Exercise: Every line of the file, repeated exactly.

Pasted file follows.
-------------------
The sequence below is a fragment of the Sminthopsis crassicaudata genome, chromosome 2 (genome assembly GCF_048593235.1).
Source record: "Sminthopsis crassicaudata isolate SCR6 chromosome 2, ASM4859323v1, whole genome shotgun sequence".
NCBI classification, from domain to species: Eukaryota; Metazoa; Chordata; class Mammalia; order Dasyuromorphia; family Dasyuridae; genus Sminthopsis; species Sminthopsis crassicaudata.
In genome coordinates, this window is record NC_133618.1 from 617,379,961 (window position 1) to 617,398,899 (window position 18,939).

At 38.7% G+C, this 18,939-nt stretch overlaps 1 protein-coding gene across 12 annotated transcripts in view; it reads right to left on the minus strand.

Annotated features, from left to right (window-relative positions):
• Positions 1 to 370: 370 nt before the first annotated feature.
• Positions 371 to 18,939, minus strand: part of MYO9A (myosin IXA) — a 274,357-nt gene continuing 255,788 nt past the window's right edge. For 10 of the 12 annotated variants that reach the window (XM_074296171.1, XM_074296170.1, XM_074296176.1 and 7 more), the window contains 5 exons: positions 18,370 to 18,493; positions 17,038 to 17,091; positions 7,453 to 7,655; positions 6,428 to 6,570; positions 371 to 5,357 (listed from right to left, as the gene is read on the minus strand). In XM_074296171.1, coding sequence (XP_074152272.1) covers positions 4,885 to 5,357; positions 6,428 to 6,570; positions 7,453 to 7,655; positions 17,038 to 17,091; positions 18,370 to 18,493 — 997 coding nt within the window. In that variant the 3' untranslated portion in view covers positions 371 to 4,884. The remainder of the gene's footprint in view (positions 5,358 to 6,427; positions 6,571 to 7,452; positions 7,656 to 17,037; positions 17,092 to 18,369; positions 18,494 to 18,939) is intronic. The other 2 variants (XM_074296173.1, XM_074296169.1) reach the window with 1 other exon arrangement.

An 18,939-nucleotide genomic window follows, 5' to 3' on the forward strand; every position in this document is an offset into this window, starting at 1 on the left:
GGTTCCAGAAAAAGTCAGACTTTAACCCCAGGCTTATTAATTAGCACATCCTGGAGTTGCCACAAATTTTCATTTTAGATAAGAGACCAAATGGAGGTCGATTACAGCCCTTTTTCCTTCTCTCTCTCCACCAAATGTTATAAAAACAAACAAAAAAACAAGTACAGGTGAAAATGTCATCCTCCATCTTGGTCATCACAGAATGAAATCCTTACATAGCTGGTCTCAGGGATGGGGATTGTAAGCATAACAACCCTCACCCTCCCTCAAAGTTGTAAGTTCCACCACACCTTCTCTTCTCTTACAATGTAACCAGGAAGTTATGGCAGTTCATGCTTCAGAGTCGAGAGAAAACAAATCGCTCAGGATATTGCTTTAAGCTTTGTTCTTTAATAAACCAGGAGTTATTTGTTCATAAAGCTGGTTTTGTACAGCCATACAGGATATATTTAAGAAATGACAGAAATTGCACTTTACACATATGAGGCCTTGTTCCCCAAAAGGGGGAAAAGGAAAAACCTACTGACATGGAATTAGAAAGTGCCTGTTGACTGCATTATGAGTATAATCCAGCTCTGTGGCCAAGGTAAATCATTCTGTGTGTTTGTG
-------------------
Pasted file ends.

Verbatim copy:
The sequence below is a fragment of the Sminthopsis crassicaudata genome, chromosome 2 (genome assembly GCF_048593235.1).
Source record: "Sminthopsis crassicaudata isolate SCR6 chromosome 2, ASM4859323v1, whole genome shotgun sequence".
NCBI classification, from domain to species: Eukaryota; Metazoa; Chordata; class Mammalia; order Dasyuromorphia; family Dasyuridae; genus Sminthopsis; species Sminthopsis crassicaudata.
In genome coordinates, this window is record NC_133618.1 from 617,379,961 (window position 1) to 617,398,899 (window position 18,939).

At 38.7% G+C, this 18,939-nt stretch overlaps 1 protein-coding gene across 12 annotated transcripts in view; it reads right to left on the minus strand.

Annotated features, from left to right (window-relative positions):
• Positions 1 to 370: 370 nt before the first annotated feature.
• Positions 371 to 18,939, minus strand: part of MYO9A (myosin IXA) — a 274,357-nt gene continuing 255,788 nt past the window's right edge. For 10 of the 12 annotated variants that reach the window (XM_074296171.1, XM_074296170.1, XM_074296176.1 and 7 more), the window contains 5 exons: positions 18,370 to 18,493; positions 17,038 to 17,091; positions 7,453 to 7,655; positions 6,428 to 6,570; positions 371 to 5,357 (listed from right to left, as the gene is read on the minus strand). In XM_074296171.1, coding sequence (XP_074152272.1) covers positions 4,885 to 5,357; positions 6,428 to 6,570; positions 7,453 to 7,655; positions 17,038 to 17,091; positions 18,370 to 18,493 — 997 coding nt within the window. In that variant the 3' untranslated portion in view covers positions 371 to 4,884. The remainder of the gene's footprint in view (positions 5,358 to 6,427; positions 6,571 to 7,452; positions 7,656 to 17,037; positions 17,092 to 18,369; positions 18,494 to 18,939) is intronic. The other 2 variants (XM_074296173.1, XM_074296169.1) reach the window with 1 other exon arrangement.

An 18,939-nucleotide genomic window follows, 5' to 3' on the forward strand; every position in this document is an offset into this window, starting at 1 on the left:
GGTTCCAGAAAAAGTCAGACTTTAACCCCAGGCTTATTAATTAGCACATCCTGGAGTTGCCACAAATTTTCATTTTAGATAAGAGACCAAATGGAGGTCGATTACAGCCCTTTTTCCTTCTCTCTCTCCACCAAATGTTATAAAAACAAACAAAAAAACAAGTACAGGTGAAAATGTCATCCTCCATCTTGGTCATCACAGAATGAAATCCTTACATAGCTGGTCTCAGGGATGGGGATTGTAAGCATAACAACCCTCACCCTCCCTCAAAGTTGTAAGTTCCACCACACCTTCTCTTCTCTTACAATGTAACCAGGAAGTTATGGCAGTTCATGCTTCAGAGTCGAGAGAAAACAAATCGCTCAGGATATTGCTTTAAGCTTTGTTCTTTAATAAACCAGGAGTTATTTGTTCATAAAGCTGGTTTTGTACAGCCATACAGGATATATTTAAGAAATGACAGAAATTGCACTTTACACATATGAGGCCTTGTTCCCCAAAAGGGGGAAAAGGAAAAACCTACTGACATGGAATTAGAAAGTGCCTGTTGACTGCATTATGAGTATAATCCAGCTCTGTGGCCAAGGTAAATCATTCTGTGTGTTTGTG